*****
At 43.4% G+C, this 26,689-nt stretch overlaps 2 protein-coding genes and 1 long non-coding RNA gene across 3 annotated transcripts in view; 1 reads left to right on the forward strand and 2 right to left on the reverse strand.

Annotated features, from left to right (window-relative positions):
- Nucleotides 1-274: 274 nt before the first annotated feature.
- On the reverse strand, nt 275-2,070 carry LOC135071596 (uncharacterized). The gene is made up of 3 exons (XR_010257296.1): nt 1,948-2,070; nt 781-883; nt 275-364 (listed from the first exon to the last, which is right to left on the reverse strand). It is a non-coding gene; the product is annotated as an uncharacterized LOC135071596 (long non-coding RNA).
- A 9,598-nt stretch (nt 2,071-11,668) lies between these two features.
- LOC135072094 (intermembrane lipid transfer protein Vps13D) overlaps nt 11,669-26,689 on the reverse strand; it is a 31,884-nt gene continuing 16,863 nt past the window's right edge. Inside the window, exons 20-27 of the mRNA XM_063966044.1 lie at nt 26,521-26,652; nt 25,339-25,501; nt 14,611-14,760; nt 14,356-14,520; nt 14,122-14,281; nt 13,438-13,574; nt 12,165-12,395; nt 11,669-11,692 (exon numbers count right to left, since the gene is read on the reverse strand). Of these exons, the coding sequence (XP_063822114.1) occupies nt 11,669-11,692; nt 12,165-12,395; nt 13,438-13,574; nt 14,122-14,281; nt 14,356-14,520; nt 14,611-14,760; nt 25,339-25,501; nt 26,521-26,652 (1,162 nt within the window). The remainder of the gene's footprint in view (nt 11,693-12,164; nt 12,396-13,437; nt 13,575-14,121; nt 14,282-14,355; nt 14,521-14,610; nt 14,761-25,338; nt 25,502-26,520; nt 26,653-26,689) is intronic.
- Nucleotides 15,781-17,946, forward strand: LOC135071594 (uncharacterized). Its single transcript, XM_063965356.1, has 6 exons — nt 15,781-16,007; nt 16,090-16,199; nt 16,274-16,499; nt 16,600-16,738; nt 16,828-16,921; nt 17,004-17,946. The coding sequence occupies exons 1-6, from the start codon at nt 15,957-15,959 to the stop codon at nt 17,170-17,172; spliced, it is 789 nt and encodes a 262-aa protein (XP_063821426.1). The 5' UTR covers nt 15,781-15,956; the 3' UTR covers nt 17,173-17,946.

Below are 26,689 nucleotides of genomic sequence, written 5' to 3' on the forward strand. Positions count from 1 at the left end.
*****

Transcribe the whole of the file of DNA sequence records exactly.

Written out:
At 43.4% G+C, this 26,689-nt stretch overlaps 2 protein-coding genes and 1 long non-coding RNA gene across 3 annotated transcripts in view; 1 reads left to right on the forward strand and 2 right to left on the reverse strand.

Annotated features, from left to right (window-relative positions):
- Nucleotides 1-274: 274 nt before the first annotated feature.
- On the reverse strand, nt 275-2,070 carry LOC135071596 (uncharacterized). The gene is made up of 3 exons (XR_010257296.1): nt 1,948-2,070; nt 781-883; nt 275-364 (listed from the first exon to the last, which is right to left on the reverse strand). It is a non-coding gene; the product is annotated as an uncharacterized LOC135071596 (long non-coding RNA).
- A 9,598-nt stretch (nt 2,071-11,668) lies between these two features.
- LOC135072094 (intermembrane lipid transfer protein Vps13D) overlaps nt 11,669-26,689 on the reverse strand; it is a 31,884-nt gene continuing 16,863 nt past the window's right edge. Inside the window, exons 20-27 of the mRNA XM_063966044.1 lie at nt 26,521-26,652; nt 25,339-25,501; nt 14,611-14,760; nt 14,356-14,520; nt 14,122-14,281; nt 13,438-13,574; nt 12,165-12,395; nt 11,669-11,692 (exon numbers count right to left, since the gene is read on the reverse strand). Of these exons, the coding sequence (XP_063822114.1) occupies nt 11,669-11,692; nt 12,165-12,395; nt 13,438-13,574; nt 14,122-14,281; nt 14,356-14,520; nt 14,611-14,760; nt 25,339-25,501; nt 26,521-26,652 (1,162 nt within the window). The remainder of the gene's footprint in view (nt 11,693-12,164; nt 12,396-13,437; nt 13,575-14,121; nt 14,282-14,355; nt 14,521-14,610; nt 14,761-25,338; nt 25,502-26,520; nt 26,653-26,689) is intronic.
- Nucleotides 15,781-17,946, forward strand: LOC135071594 (uncharacterized). Its single transcript, XM_063965356.1, has 6 exons — nt 15,781-16,007; nt 16,090-16,199; nt 16,274-16,499; nt 16,600-16,738; nt 16,828-16,921; nt 17,004-17,946. The coding sequence occupies exons 1-6, from the start codon at nt 15,957-15,959 to the stop codon at nt 17,170-17,172; spliced, it is 789 nt and encodes a 262-aa protein (XP_063821426.1). The 5' UTR covers nt 15,781-15,956; the 3' UTR covers nt 17,173-17,946.

Below are 26,689 nucleotides of genomic sequence, written 5' to 3' on the forward strand. Positions count from 1 at the left end.